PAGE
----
Kayt Sukel is a writer whose essays and articles have appeared in the the Atlantic Monthly, New Scientist, Pacific Standard, Science, Memory and Cognition, NeuroImage, the Washington Post, and National Geographic Traveler. She is the author of DIRTY MINDS: HOW OUR BRAINS INFLUENCE LOVE, SEX AND RELATIONSHIPS (Free Press, 2012), an exploration of love and the brain, and THE ART OF RISK (National Geographic Books, 2016), an investigation of risk-taking behavior inside and outside the laboratory. Currently living outside Houston, Texas, she can be reached at email@example.com or on Twitter as @kaytsukel.
Psychedelics: Weighing the Healing Power
New research suggests drugs like psilocybin may help treat neuropsychiatric conditions ranging from depression to opioid addiction. But what do we really know about how psychedelics influence the brain?
Our Memories, Our ExperiencesQ&A with Cristina Maria Alberini, Ph.D.
The ways the hippocampus grows and how it functions to learn and remember depend greatly on an animal’s life experiences, Dana Grantee Cristina Maria Alberini has found.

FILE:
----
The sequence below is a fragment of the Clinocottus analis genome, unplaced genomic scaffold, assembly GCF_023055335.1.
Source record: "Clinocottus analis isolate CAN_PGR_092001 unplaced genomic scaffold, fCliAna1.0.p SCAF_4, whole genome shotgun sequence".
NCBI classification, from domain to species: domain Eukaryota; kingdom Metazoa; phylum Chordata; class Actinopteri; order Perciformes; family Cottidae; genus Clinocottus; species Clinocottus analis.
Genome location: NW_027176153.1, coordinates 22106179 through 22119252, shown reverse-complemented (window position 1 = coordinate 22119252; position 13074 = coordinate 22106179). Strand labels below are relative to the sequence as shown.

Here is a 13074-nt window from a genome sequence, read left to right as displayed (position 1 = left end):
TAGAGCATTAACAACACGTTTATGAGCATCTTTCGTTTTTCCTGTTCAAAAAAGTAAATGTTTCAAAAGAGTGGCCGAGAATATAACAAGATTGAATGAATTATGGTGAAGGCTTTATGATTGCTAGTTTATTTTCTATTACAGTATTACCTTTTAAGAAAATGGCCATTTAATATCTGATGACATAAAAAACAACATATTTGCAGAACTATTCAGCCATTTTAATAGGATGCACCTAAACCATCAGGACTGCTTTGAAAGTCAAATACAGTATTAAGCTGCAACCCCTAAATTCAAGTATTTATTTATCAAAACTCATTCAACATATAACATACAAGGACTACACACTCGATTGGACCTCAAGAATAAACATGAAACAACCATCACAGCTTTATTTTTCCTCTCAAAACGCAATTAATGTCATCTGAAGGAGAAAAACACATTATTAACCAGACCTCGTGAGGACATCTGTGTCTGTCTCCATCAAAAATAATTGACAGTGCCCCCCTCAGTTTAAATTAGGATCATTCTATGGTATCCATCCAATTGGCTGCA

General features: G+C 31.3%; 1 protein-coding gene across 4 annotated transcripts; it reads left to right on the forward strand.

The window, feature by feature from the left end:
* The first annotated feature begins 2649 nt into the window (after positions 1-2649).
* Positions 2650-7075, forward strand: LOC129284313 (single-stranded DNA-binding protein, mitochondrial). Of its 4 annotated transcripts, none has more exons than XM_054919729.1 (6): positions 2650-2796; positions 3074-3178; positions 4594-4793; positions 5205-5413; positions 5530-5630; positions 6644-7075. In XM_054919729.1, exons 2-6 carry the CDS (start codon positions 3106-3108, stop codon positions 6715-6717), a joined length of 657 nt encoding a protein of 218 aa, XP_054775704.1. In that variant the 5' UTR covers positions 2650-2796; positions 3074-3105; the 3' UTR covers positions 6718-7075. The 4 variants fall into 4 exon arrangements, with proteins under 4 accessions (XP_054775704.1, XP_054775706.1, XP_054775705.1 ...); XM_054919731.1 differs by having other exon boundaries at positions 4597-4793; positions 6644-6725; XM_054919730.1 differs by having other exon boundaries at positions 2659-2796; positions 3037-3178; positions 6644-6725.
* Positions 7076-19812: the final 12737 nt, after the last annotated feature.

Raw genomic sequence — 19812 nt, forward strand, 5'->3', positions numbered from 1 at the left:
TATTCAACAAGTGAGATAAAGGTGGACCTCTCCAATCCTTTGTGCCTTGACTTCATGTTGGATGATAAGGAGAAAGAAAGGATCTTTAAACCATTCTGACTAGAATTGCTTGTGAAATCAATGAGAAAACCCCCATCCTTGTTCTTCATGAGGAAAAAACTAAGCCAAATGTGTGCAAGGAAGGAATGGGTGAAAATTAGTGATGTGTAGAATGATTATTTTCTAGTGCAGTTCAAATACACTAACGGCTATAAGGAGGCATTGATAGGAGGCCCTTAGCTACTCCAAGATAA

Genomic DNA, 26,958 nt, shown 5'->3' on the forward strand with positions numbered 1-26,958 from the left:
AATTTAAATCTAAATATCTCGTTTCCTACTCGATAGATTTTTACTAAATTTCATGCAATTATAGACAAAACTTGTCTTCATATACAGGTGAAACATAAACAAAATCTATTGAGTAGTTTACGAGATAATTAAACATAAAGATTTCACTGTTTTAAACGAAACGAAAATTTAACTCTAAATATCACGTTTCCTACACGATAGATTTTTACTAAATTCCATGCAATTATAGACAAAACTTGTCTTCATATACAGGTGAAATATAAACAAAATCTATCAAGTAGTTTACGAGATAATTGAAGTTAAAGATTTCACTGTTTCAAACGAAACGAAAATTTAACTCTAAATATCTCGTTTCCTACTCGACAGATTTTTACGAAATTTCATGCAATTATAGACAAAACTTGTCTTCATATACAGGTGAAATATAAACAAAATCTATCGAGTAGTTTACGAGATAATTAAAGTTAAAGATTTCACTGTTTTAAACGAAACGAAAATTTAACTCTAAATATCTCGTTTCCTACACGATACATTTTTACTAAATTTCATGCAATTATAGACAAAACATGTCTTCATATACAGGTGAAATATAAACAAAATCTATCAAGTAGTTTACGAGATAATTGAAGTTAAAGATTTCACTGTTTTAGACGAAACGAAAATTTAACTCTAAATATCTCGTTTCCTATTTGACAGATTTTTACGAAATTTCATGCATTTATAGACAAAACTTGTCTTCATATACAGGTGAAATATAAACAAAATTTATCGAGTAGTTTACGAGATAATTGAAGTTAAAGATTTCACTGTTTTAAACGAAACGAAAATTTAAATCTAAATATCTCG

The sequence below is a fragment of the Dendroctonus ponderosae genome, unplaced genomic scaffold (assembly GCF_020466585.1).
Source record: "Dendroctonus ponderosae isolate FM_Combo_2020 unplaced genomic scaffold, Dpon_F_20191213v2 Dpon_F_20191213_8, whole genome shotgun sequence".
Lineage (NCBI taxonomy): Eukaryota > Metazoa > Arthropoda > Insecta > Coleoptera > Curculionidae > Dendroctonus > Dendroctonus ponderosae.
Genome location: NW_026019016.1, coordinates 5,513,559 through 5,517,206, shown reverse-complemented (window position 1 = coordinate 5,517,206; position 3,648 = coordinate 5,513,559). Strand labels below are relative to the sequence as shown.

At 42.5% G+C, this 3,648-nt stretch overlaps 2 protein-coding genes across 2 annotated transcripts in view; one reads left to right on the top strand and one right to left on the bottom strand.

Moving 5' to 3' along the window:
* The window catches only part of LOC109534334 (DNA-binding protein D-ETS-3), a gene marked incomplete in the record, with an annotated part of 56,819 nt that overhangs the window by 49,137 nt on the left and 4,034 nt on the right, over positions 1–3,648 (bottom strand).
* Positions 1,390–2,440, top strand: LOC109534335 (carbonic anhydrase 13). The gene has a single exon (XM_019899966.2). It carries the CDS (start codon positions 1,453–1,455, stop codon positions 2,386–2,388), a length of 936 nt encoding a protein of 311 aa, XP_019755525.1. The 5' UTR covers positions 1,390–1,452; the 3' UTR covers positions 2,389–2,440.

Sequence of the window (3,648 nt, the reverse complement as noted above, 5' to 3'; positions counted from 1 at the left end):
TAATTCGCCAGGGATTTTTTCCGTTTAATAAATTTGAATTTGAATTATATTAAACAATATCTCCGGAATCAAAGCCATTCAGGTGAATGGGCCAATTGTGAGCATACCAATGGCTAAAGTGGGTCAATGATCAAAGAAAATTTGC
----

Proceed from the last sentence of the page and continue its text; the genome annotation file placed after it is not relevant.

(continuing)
You might not notice, but a lot is happening when you sleep. Here are the basics.
Stimulating ConsciousnessQ&A with Martin Monti, Ph.D.
Determining if a brain-injured person is conscious can be difficult when that person cannot respond to your questions or show some outward sign. Dana Grantee Martin Monti is using targeted ultrasound to try to re-awaken dormant neurons.
How do moods differ from emotions? Can you alter your mood safely? Find out in our new Brain Basics article
Adapting to the (Not So) New Age of Computer Learning
Schools have had no choice but to embrace virtual learning. But the question remains: How does it work when compared to traditional, face-to-face instruction?
Clear ContrastQ&A with Mikhail Shapiro, Ph.D.
By using tiny pockets of air instead of proteins to label cells, Dana Foundation Grantee Mikhail Shapiro’s lab found a new way to safely dive deep into living brains.
Neuroimaging: Many Analysts, Differing Results
70 teams processed the same collection of fMRI data – using different software, taking different steps, and setting different thresholds—and came to different conclusions more than half the time. With today’s huge datasets and multiple methods of analysis, it’s critical that researchers describe their methods precisely so others can reproduce their results.
Making the Most Out of Online LearningQ&A with Mariale Hardiman, Ed.D.
Online learning can be quite effective. Emotional connections with students are key to success, says Mariale Hardiman, Ed.D.—and parents don’t have to be teachers to help their children understand and apply what they are learning online.
Racing to Understand Covid-19 and the Brain
Scientists hope to uncover why the coronavirus sometimes presents neurological symptoms. But how similar is it to other viruses that can invade the nervous system?